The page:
U.S. House of Representatives candidate Marie Newman speaks on Tuesday, October 27, 2020, at the 36Squared Business Incubator.

U.S. House Candidate Marie Newman Visits 36Squared Business Incubator

Published November 2, 2020

3rd Congressional District Democratic candidate Marie Newman visited the 36Squared Business Incubator on Tuesday, October 27, 2020, to talk small business and connect with local entrepreneurs at the McKinley Park neighborhood facility, host to a state-funded Small Business Development Center. 

Business Grows Here - Space - Resources - Community

"Incubators will have more and more of a role in our economy," Newman said, noting that small businesses make up 80 percent of Illinois' gross domestic product. "We need to do more of the great things that are being done at [36Squared] and at others in the district that are doing well."

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In addition to speaking at the incubator event, Newman toured the facility, including 36Squared's center to support disabled entrepreneurs. "Going to [36Squared] was so instructive for me ... because there was a diversity of types of businesses and diversity of types of owners: everybody you could think of," she said.

Newman, who defeated incumbent Democrat Dan Lipinski in the primary election earlier this year, faces Republican Mike Fricilone in the November 3 general election to represent the 3rd District in the U.S. House of Representatives.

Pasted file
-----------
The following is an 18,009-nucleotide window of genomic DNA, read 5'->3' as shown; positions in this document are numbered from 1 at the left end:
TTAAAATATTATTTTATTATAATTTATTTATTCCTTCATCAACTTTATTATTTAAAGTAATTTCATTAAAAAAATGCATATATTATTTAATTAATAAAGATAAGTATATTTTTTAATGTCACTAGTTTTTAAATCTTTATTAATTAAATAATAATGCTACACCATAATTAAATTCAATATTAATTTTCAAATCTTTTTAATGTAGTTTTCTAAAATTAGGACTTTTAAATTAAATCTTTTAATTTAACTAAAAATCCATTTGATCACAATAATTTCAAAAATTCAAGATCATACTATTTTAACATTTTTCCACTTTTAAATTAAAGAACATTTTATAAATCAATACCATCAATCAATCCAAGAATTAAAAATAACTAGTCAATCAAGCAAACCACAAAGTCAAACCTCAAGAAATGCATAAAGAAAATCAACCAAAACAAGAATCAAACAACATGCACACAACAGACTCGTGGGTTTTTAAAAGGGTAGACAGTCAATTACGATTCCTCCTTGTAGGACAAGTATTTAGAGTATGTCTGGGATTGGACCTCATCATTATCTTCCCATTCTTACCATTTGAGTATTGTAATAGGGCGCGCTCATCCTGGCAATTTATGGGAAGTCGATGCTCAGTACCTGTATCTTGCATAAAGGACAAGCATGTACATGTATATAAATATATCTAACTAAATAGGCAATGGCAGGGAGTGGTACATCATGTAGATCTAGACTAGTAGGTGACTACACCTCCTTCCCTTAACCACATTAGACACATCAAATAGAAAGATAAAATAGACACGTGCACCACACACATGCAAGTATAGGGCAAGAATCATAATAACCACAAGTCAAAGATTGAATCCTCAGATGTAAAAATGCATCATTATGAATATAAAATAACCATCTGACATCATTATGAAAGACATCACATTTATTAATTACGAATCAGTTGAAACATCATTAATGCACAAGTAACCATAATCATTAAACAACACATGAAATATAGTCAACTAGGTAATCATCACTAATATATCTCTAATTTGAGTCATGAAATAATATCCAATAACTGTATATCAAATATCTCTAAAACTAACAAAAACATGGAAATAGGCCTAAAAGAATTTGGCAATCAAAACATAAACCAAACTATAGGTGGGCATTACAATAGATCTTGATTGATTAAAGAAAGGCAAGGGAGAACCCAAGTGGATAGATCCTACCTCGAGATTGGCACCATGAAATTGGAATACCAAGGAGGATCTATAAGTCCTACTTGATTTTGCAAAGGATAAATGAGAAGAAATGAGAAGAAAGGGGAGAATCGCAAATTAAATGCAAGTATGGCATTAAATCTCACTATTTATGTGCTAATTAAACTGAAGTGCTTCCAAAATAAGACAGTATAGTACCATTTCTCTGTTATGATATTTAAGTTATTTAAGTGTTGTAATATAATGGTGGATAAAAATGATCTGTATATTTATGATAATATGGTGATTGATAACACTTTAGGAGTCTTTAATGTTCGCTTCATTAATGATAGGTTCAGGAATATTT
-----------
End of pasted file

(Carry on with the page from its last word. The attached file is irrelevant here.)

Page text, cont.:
Southwest Side Issues

Newman identified issues affecting the the McKinley Park neighborhood and Southwest Side that she'd tackle in her role as U.S. representative. The cleanup of Bubbly Creek as pushed by her predecessor Lipinski is something she'd continue, she said, and work to improve coordination for this at all levels of government.

Business Grows Here - Space - Resources - Community

"What's missing in the equation is that county, state and federal are not always working together," she said.

Newman also spoke to environmental and related concerns especially manifest on the Southwest Side. "Racial injustice, environmental injustice and health injustice all intersect," she said.

The reauthorization of the federal HR2 act, which funds infrastructure and building projects, offers opportunities to support environmentally friendly development, extend public transportation and reduce the sizable carbon footprint of buildings, Newman said. 

"We’re going to have to think in terms of stimulus that is more innovative and creative, and investing in green technology and green entrepreneurs," she said.

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"Some of the conversation should not just be around the stimulus package, but what we can do to attract more non-polluting businesses here," she said.

Newman also noted the extremely heavy toll of the COVID-19 pandemic on local businesses. "We have lost whole industries ... that may not get back on their feet for quite some time: years or decades," she said.

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Despite these and other hardships, Newman said she's impressed by the 3rd District's response to COVID-19. "This district has stepped up," she said. "The collaboration is like nothing I've seen."

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